2000 Miata OBDII "What we have here is a failure to communicate"
My car passes the CA required emission test, yet fails to "handshake" with diagnostic computer and several code readers, including mine. PIN 16 is hot with 12VDC. The Check Engine light was not on at first, but now it is on. This has been going on for over a year. I have checked all fuses on the panel under the hood, and next to the ODB II plug. They have always been fine. Now what? The car wouldn't pass emission testing if the computer wasn't working, right?
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MIL is your malfunction indicator lamp, (check engine light)
CMD is the computer interface port, or OBDII port indicating a malfunction communicating with your cars computer
check all the fuses, primarily any marked pcm and retest your vehicle
note: your check engine or MIL has to be on in KOEO state (key on engine off), if the bulb is burned out everything will still work and the OBDII test computer will show MIL status ON, and if you don't have a computer to tell you that, you must get that light to light in the koeo state.
The person running the test is an idiot. The OBDII test instrument is not capable of determining if there is a warning lamp failure. It is probably guessing based on voltage level, but lamp resistance does normally vary. The test is supposed to be done visually. Take it to someone else, and they will probably be more competent and pass your car.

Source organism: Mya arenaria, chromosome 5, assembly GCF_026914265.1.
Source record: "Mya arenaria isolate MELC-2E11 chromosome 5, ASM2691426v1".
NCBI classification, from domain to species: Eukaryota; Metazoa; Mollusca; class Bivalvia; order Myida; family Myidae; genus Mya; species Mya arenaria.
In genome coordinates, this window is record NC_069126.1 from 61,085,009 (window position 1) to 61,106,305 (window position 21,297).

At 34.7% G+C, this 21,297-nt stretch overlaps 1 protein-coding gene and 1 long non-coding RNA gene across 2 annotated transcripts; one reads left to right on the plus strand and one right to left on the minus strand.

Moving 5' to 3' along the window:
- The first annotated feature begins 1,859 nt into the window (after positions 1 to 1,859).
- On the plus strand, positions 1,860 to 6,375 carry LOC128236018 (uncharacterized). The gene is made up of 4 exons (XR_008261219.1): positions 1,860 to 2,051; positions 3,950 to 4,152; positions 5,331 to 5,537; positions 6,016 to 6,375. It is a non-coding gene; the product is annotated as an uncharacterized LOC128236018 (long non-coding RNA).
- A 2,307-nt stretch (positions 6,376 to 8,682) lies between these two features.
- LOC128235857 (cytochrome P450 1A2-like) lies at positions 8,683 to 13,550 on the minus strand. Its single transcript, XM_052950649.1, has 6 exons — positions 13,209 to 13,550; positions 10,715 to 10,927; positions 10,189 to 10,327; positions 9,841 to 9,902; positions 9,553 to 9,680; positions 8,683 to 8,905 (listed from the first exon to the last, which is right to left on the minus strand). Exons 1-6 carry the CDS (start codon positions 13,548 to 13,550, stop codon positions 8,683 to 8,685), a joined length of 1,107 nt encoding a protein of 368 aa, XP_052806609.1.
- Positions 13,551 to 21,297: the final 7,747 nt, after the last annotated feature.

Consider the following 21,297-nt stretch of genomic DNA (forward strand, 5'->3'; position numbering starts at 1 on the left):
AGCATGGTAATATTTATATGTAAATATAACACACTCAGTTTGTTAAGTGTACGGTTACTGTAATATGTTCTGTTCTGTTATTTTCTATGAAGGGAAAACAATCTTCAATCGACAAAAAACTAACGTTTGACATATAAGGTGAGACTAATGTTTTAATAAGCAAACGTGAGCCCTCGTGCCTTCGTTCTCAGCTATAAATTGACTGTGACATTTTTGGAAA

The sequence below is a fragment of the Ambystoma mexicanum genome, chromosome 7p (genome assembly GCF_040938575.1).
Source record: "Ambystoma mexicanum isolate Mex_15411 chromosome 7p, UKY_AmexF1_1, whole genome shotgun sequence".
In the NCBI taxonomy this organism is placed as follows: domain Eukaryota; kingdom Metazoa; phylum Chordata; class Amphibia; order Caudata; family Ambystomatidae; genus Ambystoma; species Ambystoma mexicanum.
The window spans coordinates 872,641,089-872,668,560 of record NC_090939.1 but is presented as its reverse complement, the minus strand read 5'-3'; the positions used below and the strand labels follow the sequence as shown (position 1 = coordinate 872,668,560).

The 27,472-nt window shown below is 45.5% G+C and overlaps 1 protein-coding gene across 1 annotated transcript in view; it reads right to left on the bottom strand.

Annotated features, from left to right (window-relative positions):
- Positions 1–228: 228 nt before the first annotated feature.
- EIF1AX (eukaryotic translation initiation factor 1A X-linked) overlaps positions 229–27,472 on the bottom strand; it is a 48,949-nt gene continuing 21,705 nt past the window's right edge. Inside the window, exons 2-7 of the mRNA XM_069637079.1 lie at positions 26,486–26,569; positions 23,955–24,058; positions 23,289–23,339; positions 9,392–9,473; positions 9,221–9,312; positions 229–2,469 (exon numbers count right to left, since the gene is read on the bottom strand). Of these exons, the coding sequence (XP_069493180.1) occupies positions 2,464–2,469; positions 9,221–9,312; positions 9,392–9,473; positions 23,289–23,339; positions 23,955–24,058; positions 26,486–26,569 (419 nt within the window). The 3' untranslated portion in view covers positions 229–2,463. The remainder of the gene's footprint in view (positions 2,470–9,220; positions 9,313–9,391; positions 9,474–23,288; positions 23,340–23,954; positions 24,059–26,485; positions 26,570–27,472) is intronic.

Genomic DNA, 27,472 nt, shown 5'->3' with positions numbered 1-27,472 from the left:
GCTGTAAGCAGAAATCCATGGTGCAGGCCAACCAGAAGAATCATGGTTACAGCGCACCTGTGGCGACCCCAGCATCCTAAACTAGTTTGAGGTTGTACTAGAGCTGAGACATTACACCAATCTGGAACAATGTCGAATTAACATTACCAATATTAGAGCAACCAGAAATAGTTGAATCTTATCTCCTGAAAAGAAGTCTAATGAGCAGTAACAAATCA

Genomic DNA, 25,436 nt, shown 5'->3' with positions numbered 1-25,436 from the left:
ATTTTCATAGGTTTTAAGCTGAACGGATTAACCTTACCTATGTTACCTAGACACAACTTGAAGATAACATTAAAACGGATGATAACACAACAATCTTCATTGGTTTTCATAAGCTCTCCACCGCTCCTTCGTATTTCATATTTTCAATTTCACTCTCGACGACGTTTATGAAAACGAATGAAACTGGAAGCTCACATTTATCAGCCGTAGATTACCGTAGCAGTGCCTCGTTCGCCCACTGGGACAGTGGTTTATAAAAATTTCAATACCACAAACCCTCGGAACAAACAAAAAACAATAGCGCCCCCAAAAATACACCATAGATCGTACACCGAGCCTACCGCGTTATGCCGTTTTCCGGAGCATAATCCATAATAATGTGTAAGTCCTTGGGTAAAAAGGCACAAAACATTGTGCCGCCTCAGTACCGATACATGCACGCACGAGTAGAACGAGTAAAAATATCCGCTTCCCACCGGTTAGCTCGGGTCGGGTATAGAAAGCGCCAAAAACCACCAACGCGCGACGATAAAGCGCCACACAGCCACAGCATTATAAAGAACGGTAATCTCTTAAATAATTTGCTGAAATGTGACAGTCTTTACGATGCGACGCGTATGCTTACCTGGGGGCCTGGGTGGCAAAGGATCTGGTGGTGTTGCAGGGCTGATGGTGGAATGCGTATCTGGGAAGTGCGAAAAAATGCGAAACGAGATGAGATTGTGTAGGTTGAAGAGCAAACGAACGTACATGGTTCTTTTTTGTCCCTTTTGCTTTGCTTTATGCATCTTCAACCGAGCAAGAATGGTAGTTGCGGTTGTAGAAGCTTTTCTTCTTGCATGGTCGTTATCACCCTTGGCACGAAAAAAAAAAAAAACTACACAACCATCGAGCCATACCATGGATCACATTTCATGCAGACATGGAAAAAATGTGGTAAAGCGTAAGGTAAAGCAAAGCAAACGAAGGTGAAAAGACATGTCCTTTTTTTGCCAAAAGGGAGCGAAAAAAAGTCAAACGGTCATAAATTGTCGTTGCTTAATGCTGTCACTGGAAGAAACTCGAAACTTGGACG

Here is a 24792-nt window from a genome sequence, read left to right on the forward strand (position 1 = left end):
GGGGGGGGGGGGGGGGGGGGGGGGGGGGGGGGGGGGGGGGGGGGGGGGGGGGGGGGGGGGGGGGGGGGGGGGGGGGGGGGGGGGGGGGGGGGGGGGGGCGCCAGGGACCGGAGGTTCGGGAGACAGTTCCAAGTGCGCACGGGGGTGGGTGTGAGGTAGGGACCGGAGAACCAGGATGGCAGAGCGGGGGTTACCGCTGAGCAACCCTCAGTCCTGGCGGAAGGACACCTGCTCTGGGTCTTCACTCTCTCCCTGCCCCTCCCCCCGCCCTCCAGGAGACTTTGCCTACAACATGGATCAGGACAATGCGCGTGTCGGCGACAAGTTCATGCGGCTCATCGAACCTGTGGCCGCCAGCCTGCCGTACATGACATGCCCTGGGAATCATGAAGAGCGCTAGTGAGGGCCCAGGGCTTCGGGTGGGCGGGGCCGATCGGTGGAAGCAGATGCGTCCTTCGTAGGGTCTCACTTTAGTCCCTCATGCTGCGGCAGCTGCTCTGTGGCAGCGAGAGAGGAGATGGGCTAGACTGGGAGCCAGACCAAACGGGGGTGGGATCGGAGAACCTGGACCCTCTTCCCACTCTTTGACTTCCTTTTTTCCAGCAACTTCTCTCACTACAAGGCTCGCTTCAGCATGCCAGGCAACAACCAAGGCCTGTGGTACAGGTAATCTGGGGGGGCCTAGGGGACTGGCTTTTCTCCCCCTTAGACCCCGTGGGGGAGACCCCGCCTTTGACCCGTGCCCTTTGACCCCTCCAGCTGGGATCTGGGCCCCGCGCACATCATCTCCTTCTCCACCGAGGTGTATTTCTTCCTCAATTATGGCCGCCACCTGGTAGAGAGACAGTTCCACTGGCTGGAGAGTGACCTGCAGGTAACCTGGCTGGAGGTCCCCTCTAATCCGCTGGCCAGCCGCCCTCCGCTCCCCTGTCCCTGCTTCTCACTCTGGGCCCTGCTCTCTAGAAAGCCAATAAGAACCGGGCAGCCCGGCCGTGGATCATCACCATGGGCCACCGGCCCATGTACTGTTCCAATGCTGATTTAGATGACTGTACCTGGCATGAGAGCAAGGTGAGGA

First the fault codes, U110C is No Fuel Level Bus Message U0155 is No Cluster Bus Message. Unfortunatly you have to be able to communicate with the instrument cluster with your scanner to diagnoise and I do not think an aftermarket scanner can do this.
Some vehicles require very specific drive cycles (called "drive traces"
if you perform them on a road simulator or dyno) to activate certain
self-checks like the catalyst and EVAP monitors.
As a general rule, doing some stop-and-go driving around town at speeds
up to about 30 mph followed by five to seven minutes of steady 55 mph
highway speed driving will usually set most or all of the monitors.
Consequently, if you're checking an OBD II system and discover that one
or more of the monitors have not run, it may be necessary to test drive
the vehicle to set the remaining monitors.
You should talk to a good emission tec, if this is not throwing a code, it is hard to say if that one of the components could be bad. O2,pump,convert, HeO2, every part of the emission system.
With a 1000 miles, and doing what is says above just before the test, and ending driving at the test should be plenty. If it is not, you will have to have each emission part checked, or when the computer is plugged in it might show a code that did not trip dash light.
have you had the the engine codes pulled and reset?
and if so what are your engine codes?
i dont know of any car that will pass emissions test with the engine light on.
we cure your trouble that caused your engine light to come on and you will pass your test.
If it was originally intended for Texas, it's probably been made as a 49-state-compliant vehicle (CA has stricter emissions). To pass in CA, you may need some new parts for the truck in order to get it to pass. Or you may find that the best course of action is to sell the truck and buy a CA-emissions car.
The CA DMV may well have information available on how to get non-CA-compliant cars to pass the CA emissions testing.
HI.. I read your comment,
But on my Computer nothing is there with that code.
ON midle of 1995, OBDII, cars, The format for all the codes are
with One latter, P,C,B,U, and 4 digits.
I'm sorry P047, not correspond to your car.